How to write a press release
Sending press releases is never a waste of time and something that local groups and E-USA should do regularly. Newspapers always need content, so submitting a press release is actually doing them a favor. Simply printing your press release means less work for them. Perhaps they want to follow up, perhaps they will toss it out without a read. From time to time, they will publish it unaltered. (Or a reporter will investigate for herself, which typically results in a fluff piece complete with a few Esperanto phrases and the obligatory "Esperanto never became the world language" as if that were some kind of news flash.)
I studied Public Relations and Journalism, and I'd suggest that you try as near as you can to imitate the style you see in the paper. The more a release conforms to an editor's style and expectations, the more likely they are to consider it for publication. An article that looks like a third grade school project will be thrown out, or worse: posted on their lunchroom bulletin board to be mocked until something funnier arrives. Some other things that you should remember if you want to write a press release:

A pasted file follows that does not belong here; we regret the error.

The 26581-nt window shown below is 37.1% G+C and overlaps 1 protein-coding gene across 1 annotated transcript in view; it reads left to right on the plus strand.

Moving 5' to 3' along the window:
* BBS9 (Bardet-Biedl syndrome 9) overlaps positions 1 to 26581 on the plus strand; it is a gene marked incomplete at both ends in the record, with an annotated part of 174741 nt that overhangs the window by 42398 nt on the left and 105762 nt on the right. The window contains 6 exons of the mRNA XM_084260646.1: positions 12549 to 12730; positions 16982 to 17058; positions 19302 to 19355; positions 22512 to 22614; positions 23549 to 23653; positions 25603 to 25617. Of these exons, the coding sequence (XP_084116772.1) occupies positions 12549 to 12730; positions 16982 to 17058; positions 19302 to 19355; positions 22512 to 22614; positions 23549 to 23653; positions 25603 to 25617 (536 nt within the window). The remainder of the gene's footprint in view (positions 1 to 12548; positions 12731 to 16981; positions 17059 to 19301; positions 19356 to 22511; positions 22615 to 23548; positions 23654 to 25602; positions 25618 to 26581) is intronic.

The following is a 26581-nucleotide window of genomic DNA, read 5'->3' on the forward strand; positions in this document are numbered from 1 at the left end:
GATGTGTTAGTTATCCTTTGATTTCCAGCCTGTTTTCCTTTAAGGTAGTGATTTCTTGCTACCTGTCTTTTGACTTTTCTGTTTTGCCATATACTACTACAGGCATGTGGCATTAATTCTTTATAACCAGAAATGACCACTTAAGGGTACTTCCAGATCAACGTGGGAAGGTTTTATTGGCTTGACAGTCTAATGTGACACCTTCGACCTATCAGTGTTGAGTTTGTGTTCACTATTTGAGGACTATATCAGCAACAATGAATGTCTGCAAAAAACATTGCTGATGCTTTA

- Write in third person.
- Write in simple language.
- Write in active voice.
- Write objectively.
- Use one or two direct quotes.
- Write in short 20- to 35-word paragraphs, one or two sentences each.
- Avoid using the same word to start every paragraph.
- Use the inverted-pyramid style. The first ("lead") paragraph should carry the main thrust of the story, and each subsequent paragraph should contain less and less important information. This way, the editor can use as much or as little of the article by trimming paragraphs from the bottom. Some stories are trimmed so much that all that is left is a news brief consisting of only the lead.
- Identify the source of the article and include a person's name and telephone contact for follow-up/confirmation.
- Put "FOR IMMEDIATE RELEASE" on the top.
- Use a short but informative headline.
- Put "-30-" at the end.
You may ask: what are some good newsworthy items to write about?, but you don't have to, because I brought it up first. A club's founding, accepting a visitor, involvement in some charitable (not political!) work or holding a banquet are good occasions to send a release. A club's reaction to some language-policy related news is another fitting occasion for a release, but it can be like playing with fire. It has to be timely (within hours of the story breaking) and it has to be representative of the Esperanto movement's actual aims, with the Prague Manifesto being a succinct summary. A fringe ideology is an easy way to marginalize the entire Esperanto cause.
Also, the bigger a paper is, the lower your expectations should be. A release, or several of them, to the Chicago Tribune will probably go unnoticed, but the Kalamazoo Gazette would probably eat them up like Pooh eats honey.